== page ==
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Title: Development of Ni-based redox catalysts for chemical looping processes
Authors: Huang, Jijiang
Keywords: Engineering::Chemical engineering::Chemical processes
Issue Date: 2019
Source: Huang, J. (2019). Development of Ni-based redox catalysts for chemical looping processes. Doctoral thesis, Nanyang Technological University, Singapore.
Abstract: Chemical looping concept describes a class of processes that uncouples an overall homogeneous reaction into heterogeneous sub-reactions, using a solid intermediate, namely oxygen carrier or redox catalyst shuttling between the sub-reactions to transfer the reaction species. Take chemical looping combustion (CLC) as an example, the fuel and air will react with the oxidized and reduced oxygen carrier in separated gas stages or reactors, generating a concentrated CO2 stream after H2O removal by condensation during the fuel combustion. The thermodynamic fuel conversion efficiency increases but the NOx formation is hindered due to the relative low working temperatures compared with the traditional single-stage combustion. Thus, CLC offers the benefits of fuel combustion with inherent CO2 capture and significantly reduced NOx formation over conventional combustion. The formulation and phase interactions in the oxygen carriers play important roles in determining the activity of the lattice oxygen, so as the performance of the oxygen carriers. In Chapter 4, NiO-MgO-Al2O3 oxygen carriers were synthesized using layered double hydroxides (LDH) as precursors to facilitate the formation of molecular level dispersion of cations in the resulting oxygen carriers after calcination. The performance of the synthesized oxygen carriers was investigated over 100 chemical looping cycles of 5 vol.% H2/N2 reduction and 5 vol.% O2/N2 oxidation. The morphology and phase composition of the fresh and spent oxygen carriers were characterized by SEM, XRD and TPR. Rietveld refinement of the XRD patterns and TPR confirmed the presence of halite (MgO-NiO) and spinel (MgAl2O4-NiAl2O4) solid solutions, the composition of which changed over cycles and determined the cycle behavior of the oxygen carriers. Using CH4 as the fuel, NiO performs poorly in CLC due to the severe carbon deposition from CH4 decomposition catalyzed by the reduced Ni particles. The performance may be modified by CuO which provides selective lattice oxygen for CLC. Chapter 5 reports a systematic investigation of NiO-CuO-Al2O3 mixed oxide oxygen carriers over chemical looping oxidation of CH4. The oxygen carriers were prepared from Ni/Cu/Al LDH precursors, which were synthesized via the hydrothermal reactions using urea as the precipitant. The solids’ compositions were analyzed by a set of complementary experimental techniques (SXRD, TGA, TPR). It was found that the formation of NiAl2O4 is favored over that of CuAl2O4 after calcinations at 1000 oC. The results also suggest that the mixing of NiO and CuO leads to enhanced lattice oxygen activity in both oxides. However, the lattice oxygen activity in the (Ni,Cu)Al2O4 spinel was reduced due to the formation of solid solution Ni1-xCuxAl2O4, which appears to be an excellent retardant for carbon deposition. The findings in this study are useful to the design of high performance oxygen carrier that exploits the phase interactions in the Ni-Cu-Al2O3 system. In traditional steam reforming of methane (SRM), with CH4 and steam co-fed into the reactor, the selectivity to CO and H2 are thermodynamically limited in the presence of water gas shift reaction. In Chapter 6, a series of Ni-Fe redox catalysts with varying Ni/Fe ratios were designed and prepared by co-precipitation, which could selectively convert CH4 to syngas via chemical looping steam reforming coupled with catalytic CH4 decomposition. Carbon deposit in the CH4 reduction stage was selectively gasified to syngas in the following oxidation with hot steam, so that the overall selectivity to CO was dramatically enhanced in the chemical looping scheme. The optimized redox catalyst with equimolar Ni and Fe could achieve high CH4 conversion up to 97.5% and CO selectivity up to 92.9% with excellent stability at 900 oC, with productivity of 9.6 and 29.0 mol per kg catalyst per cycle for CO and H2, respectively.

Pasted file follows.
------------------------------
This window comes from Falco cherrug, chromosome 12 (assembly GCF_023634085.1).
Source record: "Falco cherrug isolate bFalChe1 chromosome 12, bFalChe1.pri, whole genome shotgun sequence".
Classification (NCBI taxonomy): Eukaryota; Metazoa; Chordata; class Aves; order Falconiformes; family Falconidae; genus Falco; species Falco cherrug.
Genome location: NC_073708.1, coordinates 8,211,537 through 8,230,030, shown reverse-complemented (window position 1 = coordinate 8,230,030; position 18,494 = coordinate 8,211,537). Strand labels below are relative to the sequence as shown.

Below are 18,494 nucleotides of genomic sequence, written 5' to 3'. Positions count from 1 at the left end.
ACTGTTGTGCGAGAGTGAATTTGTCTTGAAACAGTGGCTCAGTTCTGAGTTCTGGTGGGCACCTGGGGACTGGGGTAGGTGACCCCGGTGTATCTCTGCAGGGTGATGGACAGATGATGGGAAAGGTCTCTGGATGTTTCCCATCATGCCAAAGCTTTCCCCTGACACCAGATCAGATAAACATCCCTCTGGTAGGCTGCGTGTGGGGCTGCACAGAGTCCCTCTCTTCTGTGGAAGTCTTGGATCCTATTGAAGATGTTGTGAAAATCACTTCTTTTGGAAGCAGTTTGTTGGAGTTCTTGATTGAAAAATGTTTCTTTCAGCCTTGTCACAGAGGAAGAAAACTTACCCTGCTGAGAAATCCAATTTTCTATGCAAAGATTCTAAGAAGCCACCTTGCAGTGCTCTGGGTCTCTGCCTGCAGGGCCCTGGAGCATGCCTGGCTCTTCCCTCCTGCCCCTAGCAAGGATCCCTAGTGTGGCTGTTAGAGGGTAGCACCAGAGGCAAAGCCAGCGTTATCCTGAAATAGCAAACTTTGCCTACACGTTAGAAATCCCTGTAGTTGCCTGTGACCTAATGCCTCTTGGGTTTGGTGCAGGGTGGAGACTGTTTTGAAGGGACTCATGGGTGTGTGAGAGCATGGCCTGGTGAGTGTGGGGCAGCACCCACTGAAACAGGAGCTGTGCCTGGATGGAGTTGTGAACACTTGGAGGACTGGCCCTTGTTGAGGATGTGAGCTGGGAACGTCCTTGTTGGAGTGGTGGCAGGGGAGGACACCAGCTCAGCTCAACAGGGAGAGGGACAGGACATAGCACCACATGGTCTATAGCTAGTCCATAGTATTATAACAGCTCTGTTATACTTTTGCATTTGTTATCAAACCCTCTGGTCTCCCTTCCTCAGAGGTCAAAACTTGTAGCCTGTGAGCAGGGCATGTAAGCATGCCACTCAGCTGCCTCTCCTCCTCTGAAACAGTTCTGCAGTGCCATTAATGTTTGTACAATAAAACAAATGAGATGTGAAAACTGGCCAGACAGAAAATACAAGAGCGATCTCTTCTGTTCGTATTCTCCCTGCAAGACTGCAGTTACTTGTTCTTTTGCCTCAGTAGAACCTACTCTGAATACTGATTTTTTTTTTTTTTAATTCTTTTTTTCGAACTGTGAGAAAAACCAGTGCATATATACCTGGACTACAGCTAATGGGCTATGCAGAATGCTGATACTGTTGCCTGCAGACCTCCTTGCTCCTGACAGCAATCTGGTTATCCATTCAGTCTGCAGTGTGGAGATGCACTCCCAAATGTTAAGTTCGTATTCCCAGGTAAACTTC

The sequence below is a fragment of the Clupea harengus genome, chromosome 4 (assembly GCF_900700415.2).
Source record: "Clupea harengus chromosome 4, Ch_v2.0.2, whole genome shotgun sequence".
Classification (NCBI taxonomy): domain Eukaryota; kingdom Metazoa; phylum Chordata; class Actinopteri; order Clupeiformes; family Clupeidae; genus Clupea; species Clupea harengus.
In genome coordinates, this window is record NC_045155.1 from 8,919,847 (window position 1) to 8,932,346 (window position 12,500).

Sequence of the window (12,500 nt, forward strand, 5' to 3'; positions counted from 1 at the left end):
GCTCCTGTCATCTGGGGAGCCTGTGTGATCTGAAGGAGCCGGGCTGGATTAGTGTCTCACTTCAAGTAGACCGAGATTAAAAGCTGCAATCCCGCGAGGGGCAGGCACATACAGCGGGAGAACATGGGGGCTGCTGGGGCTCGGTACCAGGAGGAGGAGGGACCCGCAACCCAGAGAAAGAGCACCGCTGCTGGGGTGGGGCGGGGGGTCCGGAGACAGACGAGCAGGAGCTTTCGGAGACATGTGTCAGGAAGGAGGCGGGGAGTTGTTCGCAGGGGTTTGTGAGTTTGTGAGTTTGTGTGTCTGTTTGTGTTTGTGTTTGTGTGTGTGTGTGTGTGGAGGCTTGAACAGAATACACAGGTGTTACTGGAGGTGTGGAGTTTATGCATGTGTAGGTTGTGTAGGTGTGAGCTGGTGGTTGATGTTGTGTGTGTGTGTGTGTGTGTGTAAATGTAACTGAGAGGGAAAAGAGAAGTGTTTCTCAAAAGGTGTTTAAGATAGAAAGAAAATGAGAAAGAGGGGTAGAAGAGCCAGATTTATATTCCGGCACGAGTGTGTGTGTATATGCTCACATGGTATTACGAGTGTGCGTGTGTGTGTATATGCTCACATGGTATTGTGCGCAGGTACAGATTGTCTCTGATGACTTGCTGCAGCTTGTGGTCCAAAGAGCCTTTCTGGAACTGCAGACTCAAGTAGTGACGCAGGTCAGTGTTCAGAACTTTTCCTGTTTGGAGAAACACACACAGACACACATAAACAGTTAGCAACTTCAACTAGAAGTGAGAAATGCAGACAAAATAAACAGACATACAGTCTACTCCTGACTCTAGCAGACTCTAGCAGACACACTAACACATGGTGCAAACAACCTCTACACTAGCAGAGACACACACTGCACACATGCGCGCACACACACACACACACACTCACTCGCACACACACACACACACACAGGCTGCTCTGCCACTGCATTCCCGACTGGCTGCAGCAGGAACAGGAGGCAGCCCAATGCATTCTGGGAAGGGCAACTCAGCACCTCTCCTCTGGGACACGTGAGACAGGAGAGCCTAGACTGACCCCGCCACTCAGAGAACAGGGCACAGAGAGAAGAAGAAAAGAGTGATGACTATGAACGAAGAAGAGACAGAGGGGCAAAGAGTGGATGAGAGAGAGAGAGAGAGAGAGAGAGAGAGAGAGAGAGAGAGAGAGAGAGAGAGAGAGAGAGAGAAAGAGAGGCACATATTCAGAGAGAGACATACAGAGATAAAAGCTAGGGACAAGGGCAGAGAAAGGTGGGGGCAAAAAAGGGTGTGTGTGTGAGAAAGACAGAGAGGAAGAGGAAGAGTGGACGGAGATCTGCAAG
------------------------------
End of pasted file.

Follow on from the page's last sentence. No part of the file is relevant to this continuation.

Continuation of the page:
DOI: 10.32657/10220/49140
Schools: School of Chemical and Biomedical Engineering 
Fulltext Permission: open
Fulltext Availability: With Fulltext
Appears in Collections:SCBE Theses

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